Money & Relationships: What If Your Brother Asks You to Be a Loan Guarantor

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Inheritance can be the main reason for financial disputes between siblings, but other money-related issues can crop up just as easily. Financial support in the form of loans can affect relationships as well as shared assets, especially in the absence of a clear, written demarcation or agreement.

Another unwitting source of conflict is your brother or sister’s innocuous request to be a guarantor on a home or personal loan. At first glance, the request may seem harmless, but if you ignore the bank’s requirements, the loan details and the consequences of the move, you can get into a financial quandary. So instead of outright refusing or blindly agreeing to be a guarantor for your brother’s loan, ask yourself these questions:

1. What is your liability?

Your liability depends on the nature of your sponsor: financial or non-financial. While the former has to take full legal liability for loan repayment, similar to a borrower, the latter only acts as a liaison between the bank and the borrower to facilitate communication. Such guarantors are often sought after by non-resident borrowers.

This means that if the borrower defaults or is unable to repay the loan and is unreachable, the bank will only contact the non-financial guarantor to locate the borrower and not the demand repayment of the outstanding loan. A financial guarantor, on the other hand, must pay the entire outstanding loan amount for the borrower. If you are forced to do it for your brother, it probably won’t promote good relations between the two.

2. What is the creditworthiness and financial status of your siblings?

When a bank asks for a guarantor, it’s important that you check your brother’s finances and track record. While each bank has its own policy regarding guarantors, they typically do so when the loan amount exceeds a certain limit or they question the borrower’s ability to repay due to poor credit history, weak credit ratings, or fickle earnings.

So before you agree to help your sibling, find out if he or she is financially healthy, has a good credit score, and can pay off their own loan. If not, be prepared to shell out the outstanding default amount.

3. Does it affect your credit status and creditworthiness?

If you choose to become a financial guarantor, know that it will affect your credit score and credit status just as much as your brother’s. So if your siblings default on credit EMIs or delay payments, that will be reflected in your borrowing, and if you decide to take out a loan of your own at a later date, that can be a problem.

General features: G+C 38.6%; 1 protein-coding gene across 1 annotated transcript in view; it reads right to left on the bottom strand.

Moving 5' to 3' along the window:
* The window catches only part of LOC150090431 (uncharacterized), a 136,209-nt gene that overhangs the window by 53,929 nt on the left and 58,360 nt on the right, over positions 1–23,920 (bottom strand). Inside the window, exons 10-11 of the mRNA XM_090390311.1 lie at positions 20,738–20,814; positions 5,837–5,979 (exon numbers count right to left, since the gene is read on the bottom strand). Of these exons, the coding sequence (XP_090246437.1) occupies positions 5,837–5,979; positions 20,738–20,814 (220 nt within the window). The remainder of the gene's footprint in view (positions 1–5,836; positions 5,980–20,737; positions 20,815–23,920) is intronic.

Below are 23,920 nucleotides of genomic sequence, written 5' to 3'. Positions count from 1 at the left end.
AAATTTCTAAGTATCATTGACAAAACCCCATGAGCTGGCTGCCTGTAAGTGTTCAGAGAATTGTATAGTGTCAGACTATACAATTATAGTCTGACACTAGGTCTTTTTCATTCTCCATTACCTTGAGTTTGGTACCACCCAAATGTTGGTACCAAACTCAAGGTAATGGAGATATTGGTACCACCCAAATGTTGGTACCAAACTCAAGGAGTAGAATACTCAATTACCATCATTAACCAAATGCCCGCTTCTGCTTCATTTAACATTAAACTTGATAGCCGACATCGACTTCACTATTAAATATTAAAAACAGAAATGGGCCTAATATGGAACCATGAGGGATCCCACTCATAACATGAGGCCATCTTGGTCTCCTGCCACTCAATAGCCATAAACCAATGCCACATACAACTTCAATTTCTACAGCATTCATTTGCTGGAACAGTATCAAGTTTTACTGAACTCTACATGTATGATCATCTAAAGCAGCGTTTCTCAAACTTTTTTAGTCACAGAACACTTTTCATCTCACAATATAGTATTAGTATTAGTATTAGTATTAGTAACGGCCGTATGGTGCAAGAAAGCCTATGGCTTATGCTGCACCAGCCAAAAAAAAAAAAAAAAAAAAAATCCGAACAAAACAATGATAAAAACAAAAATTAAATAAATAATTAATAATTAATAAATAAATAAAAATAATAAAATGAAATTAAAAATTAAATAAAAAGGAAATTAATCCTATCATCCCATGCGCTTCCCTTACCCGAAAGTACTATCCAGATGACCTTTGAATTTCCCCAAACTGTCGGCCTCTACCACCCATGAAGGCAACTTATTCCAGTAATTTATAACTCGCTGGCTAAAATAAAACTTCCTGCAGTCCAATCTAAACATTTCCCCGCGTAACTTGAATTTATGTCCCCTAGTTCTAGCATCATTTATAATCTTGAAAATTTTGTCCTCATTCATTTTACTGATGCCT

Also, the amount of the loan is determined based on the loan that you are guaranteeing. For example, if you are a guarantor on a Rs 30 lakh loan and wish to take out a Rs 50 lakh home loan according to your income limit, the bank will only waive Rs 20 lakh. Not only will this jeopardize your financial goals, but it will also strain the bonds you have with your siblings.

4. Can you get off halfway?

Understand that the surety bond is a long-term commitment for long-term loans, such as B. A 20-year home loan. There is no way for you to shrug off responsibility unless you can provide the bank with a replacement. A good option is to ensure the sibling gets EMI insurance on a home loan, which provides a guarantee against missed or outstanding EMIs.

It’s also a good idea to get your brother to post secondary security so your liability is reduced in the event of a default. Keep these points in mind to ensure your relationship doesn’t suffer a setback when your brother’s financial situation does.

If you have a fortune, write to us …

We’ve all been in a financial dilemma when it comes to relationships. How do you say no to a friend who wants you to invest in their new business venture? Should you take out a loan from your married brother? Worried about your wife’s impulse buying? If you have such concerns that are difficult to resolve, write to us at [email protected] with the subject “Wealth Whines”.


Disclaimer

The advice in this column has not come from a licensed healthcare professional and should not be construed as psychological advice, therapy or medical advice. ET Wealth and the author are not responsible for the outcome of any suggestions made in the column.

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